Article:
The main discrepancy between the observed and expected distributions concerns an excess of sites at extreme optimal codon frequencies in the highly expressed genes; i.e. the leftmost and rightmost grey columns in figure 3 are taller than would be predicted. A possible explanation for the excess of sites with low optimal codon frequencies is that there are certain sites where a codon that is normally optimal is not advantageous. This may be related to the context of the codon: while overall, the frequency of GAA rather than GAG for Glu is only increased a little in highly expressed genes in E. coli (table 1), it has been found that the preference for GAA is strong when the following codon begins with G, but weak in other contexts (Maynard Smith & Smith 1996; Berg & Silva 1997). Also, near the start of highly expressed genes in E. coli, the use of optimal codons is reduced and the frequency of A-ending codons is unusually high, seemingly reflecting conflicting selection pressures (Eyre-Walker & Bulmer 1993). Although we saw no obvious peculiarities to the sites where non-optimal codons were segregating at high frequencies, this merits further investigation.
The extensive variation in codon usage patterns seen among bacteria is most likely primarily owing to differences in mutation biases. However, in many—but not all—species there is additional variation among genes that is consistent with the action of natural selection. The observation that genes expressed at high levels have increased frequencies of those codons that are expected to be translationally optimal is strongly suggestive that these codons are selectively favoured. The fact that, for some amino acids, the identity of the optimal codons differs among species, coordinated with changes in the population of tRNA genes, reinforces the view that this bias in codon usage is adaptive. However, numerous aspects of how and why natural selection has shaped patterns of codon usage remain unresolved.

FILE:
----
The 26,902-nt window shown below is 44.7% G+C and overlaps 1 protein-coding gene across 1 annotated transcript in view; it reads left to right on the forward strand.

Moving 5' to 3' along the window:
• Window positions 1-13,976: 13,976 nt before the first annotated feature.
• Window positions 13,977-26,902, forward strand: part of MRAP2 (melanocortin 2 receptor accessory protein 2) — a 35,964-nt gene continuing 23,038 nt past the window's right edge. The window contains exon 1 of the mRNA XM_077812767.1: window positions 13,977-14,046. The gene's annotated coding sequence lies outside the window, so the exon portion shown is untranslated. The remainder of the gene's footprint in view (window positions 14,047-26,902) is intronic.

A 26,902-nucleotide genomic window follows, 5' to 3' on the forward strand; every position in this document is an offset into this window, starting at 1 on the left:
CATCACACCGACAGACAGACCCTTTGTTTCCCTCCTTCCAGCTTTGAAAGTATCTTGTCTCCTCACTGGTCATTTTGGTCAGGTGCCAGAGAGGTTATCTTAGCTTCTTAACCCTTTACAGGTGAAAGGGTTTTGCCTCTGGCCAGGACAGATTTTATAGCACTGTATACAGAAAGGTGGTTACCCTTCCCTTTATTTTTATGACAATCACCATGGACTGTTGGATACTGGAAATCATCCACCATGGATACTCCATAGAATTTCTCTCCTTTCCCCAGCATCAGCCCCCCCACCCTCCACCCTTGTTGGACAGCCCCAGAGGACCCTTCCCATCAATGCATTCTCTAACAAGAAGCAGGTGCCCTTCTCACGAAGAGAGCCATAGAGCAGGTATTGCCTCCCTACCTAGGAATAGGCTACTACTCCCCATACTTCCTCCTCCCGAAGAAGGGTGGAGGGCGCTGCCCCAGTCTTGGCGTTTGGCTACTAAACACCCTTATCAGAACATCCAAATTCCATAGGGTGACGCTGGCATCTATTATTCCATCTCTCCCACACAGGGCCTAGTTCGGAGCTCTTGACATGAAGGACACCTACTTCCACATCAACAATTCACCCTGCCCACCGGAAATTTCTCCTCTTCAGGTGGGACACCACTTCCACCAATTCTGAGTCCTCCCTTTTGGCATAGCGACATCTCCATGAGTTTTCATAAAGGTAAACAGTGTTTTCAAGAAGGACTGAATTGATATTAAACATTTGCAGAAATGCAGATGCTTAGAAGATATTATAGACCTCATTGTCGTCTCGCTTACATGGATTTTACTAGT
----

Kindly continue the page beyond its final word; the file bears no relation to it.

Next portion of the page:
To learn more about this we have applied two different approaches to estimate the strength of selection on codon usage in bacteria. Both methods provide estimates of 2Nes, which compounds the effective population size with the selective difference between optimal and non-optimal codons. However, the values (S) from one method reflect very long-term evolution, whereas those (gamma) from the other reflect ongoing selection at polymorphic sites. Gamma values might be expected to be particularly sensitive to the assumption that the sequences analysed came from an idealized population, but the gamma values estimated here were remarkably consistent with estimates of S from the same species. This should not always be the case. Across the phylogeny of bacteria, there have probably been many instances when selection pressures have changed. Then, for example, in a species where codon selection has recently stopped, the gamma value may be close to zero but the S value may still be high because biased codon usage may take a long time to decay (Lawrence & Ochman 1997). In addition, recent demographic changes may impact on the frequency of optimal codons at polymorphic sites and hence gamma (Zeng & Charlesworth 2009), without significant impact on S. At the extreme, Yersinia pestis (the cause of plague) appears to have gone through a very recent severe bottleneck (Achtman et al. 2004) and has such little nucleotide diversity that it would be very difficult to estimate gamma; however, its S value is 1.15 (Sharp et al. 2005), predominantly reflecting selection that occurred in the past in the species from which it was derived, Y. pseudotuberculosis.